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most intensely labour to make them WHAT THEY OUGHT TO BE. A more joyful day is nigh, when the lightnings of the skies, shining from the east even unto the west, shall light the steps of the Son of Man; when, the Spirit descending like rain upon the mown grass, or as showers that water the earth, the desert shall rejoice and blossom as the rose; when Jehovah shall solve all doubts, as he did by the dew on Gideon's fleece, afford a refreshing shadow, as he did by Jonah's gourd-and satisfy the hungry, as he did when the widow's barrel of meal did not waste, and her cruse of oil did not fail, or when thousands feasted on the barley-loaves; and when all nations shall take up their song and sing "God is in his holy temple-Alleluia; for the Lord God omnipotent reigneth."

REMARKS

ON

CREEDS AND CONFESSIONS.

PART I.

SECTION I.

Ir is a very unhappy circumstance, that the corruptions of Society can be traced back to so early a period in the history of man. Antiquity often arrays vice in the lovely attire of virtue, and not unfrequently consecrates error as an inheritance too invaluable to be dispensed with. How often do men sustain a favourite scheme by the example of past ages, and argue out the orthodoxy of their own particular views, by appealing to the opinions of their fathers. What religious denomination does not boast of its lineage, and "minister questions" by telling of "endless genealogies?" What disputant now appears on the theological arena, who is not flushed with victory, in proportion as he is able to enlist great names in his favour? In what controversy does not that scale preponderate,

into which you may throw the opinions and sayings of such men as Newton, Calvin, Luther, Melancthon? And why is it so? Is that which is old, necessarily right? Has the world undergone no changes in modern times? Have the circumstances of society been in nothing modified? Is the intellect of man too much degenerated in the present day, to permit him to think, judge, decide, and act for himself?

We have no intention to satirize the memory of those who have gone before us, to meet the Judge of all the earth. He who does not reverence his fathers, and love their very shades, is out-stripped by barbarous Scythians in one of the most amiable qualities of the human heart. He is too parricidious, to estimate those exquisitely tender descriptions of divine love, which the scriptures afford, when they would liken it to the parental storge. But, at the same time, by no principle of social honour, is any man bound to bury his own individuality of existence under the exactions of their arbitrary rule; nor to paralyze the powers of his own mind, and to extinguish the affections of his own heart, by cherishing an awful and desolating feeling of their federal responsibility. In doing so, he would mock the wisdom of the most High, quench those intellectual fires, which illume and cheer his own soul, and sport with the fearful realities of that dreadful day, when every one must give account of himself to God.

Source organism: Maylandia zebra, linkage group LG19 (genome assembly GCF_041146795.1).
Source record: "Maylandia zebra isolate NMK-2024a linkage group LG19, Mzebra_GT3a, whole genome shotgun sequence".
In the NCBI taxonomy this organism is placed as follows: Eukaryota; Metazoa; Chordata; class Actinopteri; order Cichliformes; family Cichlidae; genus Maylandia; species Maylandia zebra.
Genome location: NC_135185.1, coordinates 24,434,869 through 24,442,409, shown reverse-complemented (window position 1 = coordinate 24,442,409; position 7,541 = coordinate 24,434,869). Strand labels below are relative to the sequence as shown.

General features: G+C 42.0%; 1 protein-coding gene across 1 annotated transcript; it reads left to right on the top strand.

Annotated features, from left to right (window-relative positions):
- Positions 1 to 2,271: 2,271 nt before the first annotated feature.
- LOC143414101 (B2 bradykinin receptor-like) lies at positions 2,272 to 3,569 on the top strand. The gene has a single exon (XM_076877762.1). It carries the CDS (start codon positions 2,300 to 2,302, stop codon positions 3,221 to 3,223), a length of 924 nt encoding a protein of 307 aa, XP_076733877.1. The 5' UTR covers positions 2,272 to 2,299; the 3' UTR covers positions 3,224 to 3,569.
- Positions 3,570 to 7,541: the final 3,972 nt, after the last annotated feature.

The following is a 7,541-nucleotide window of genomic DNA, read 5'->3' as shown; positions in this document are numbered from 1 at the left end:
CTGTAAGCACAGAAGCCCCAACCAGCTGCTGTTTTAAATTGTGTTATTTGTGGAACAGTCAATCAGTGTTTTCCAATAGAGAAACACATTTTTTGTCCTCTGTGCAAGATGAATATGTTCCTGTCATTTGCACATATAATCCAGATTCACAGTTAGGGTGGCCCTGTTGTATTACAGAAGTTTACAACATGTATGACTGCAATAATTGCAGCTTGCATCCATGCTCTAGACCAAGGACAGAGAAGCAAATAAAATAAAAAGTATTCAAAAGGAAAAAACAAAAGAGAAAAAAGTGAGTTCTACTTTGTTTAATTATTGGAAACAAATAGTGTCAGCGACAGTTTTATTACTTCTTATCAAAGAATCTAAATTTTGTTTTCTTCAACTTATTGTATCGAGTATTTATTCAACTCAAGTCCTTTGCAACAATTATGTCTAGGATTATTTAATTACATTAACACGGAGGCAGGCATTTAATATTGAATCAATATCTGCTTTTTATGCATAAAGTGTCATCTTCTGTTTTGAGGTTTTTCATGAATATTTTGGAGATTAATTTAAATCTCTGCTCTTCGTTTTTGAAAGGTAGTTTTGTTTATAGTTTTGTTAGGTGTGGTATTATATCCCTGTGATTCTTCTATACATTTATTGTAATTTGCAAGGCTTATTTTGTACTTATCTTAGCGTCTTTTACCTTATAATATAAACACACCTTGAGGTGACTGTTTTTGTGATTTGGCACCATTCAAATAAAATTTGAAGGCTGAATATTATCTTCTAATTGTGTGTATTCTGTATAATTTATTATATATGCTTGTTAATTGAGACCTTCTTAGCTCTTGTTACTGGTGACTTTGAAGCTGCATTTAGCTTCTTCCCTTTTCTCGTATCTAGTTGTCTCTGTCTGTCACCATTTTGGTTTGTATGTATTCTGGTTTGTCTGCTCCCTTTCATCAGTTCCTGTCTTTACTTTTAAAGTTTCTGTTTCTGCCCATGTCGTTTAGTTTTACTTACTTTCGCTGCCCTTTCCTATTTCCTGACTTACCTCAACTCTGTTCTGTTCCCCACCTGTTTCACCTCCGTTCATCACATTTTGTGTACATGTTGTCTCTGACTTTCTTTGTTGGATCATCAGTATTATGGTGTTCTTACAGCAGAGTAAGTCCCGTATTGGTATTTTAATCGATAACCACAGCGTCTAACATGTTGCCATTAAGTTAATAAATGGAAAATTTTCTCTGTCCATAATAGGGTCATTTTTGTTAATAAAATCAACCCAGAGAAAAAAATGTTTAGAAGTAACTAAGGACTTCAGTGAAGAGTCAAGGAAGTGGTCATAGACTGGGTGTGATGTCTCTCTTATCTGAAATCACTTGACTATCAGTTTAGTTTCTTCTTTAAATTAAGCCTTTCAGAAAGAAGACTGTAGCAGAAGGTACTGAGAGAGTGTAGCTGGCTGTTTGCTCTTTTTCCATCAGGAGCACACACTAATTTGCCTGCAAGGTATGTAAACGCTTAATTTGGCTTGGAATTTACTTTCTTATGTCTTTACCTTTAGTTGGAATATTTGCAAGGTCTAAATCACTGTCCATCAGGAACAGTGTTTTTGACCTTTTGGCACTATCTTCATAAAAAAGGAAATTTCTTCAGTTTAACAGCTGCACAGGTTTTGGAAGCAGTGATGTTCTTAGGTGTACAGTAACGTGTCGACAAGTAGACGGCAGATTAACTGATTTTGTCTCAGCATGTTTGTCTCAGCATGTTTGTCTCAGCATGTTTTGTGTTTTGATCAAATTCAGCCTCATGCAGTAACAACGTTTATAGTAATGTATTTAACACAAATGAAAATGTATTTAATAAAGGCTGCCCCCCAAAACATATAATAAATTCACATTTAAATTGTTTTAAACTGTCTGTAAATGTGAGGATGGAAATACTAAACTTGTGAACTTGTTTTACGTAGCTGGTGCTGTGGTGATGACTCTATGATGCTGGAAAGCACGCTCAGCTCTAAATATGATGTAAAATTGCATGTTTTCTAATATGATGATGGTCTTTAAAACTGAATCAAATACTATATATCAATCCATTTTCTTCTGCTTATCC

Selfish as man is generally represented to be, yet so common is his dereliction to the best in

terests of his own spirit,-a dereliction, which it would be the very affectation of filial feeling to justify, by a regard for his father's honourthat we cannot but rejoice in those revolutions, which sometimes are permitted to occur by an overruling Providence. They serve to break that stillness of death which settles on the human heart, and to afford to whole generations another start for "glory, honour, and immortality." Society, it is true, experiences a tremendous shock, and the most calamitous consequences are endured, ere such changes have accomplished their grand design. But to leave human things alone, and suffer them to run heedlessly on to irremediable ruin, would be more tremendous still. What a tale of terrible things would the spirit of judgment have written out, to appal the universe, if no Redeemer had appeared, to quench the livid flames that sin had kindled around the tree of life! And what sad and gloomy prognostics, would now fill our thoughts by day, and give frightful forms to our dreams by night, when we contemplate the awful desolation of morals which overspreads so large a portion of earth, and converts human genius into so fearful an engine of satanic policy, if we did not know that Jehovah had promised the millennial extension of the gospel of peace! There would be no relief but in a dire insensibility, from which every noble spirit would most quickly break away, to breathe out its aspirations for heaven's rich and all-sufficient mercy.

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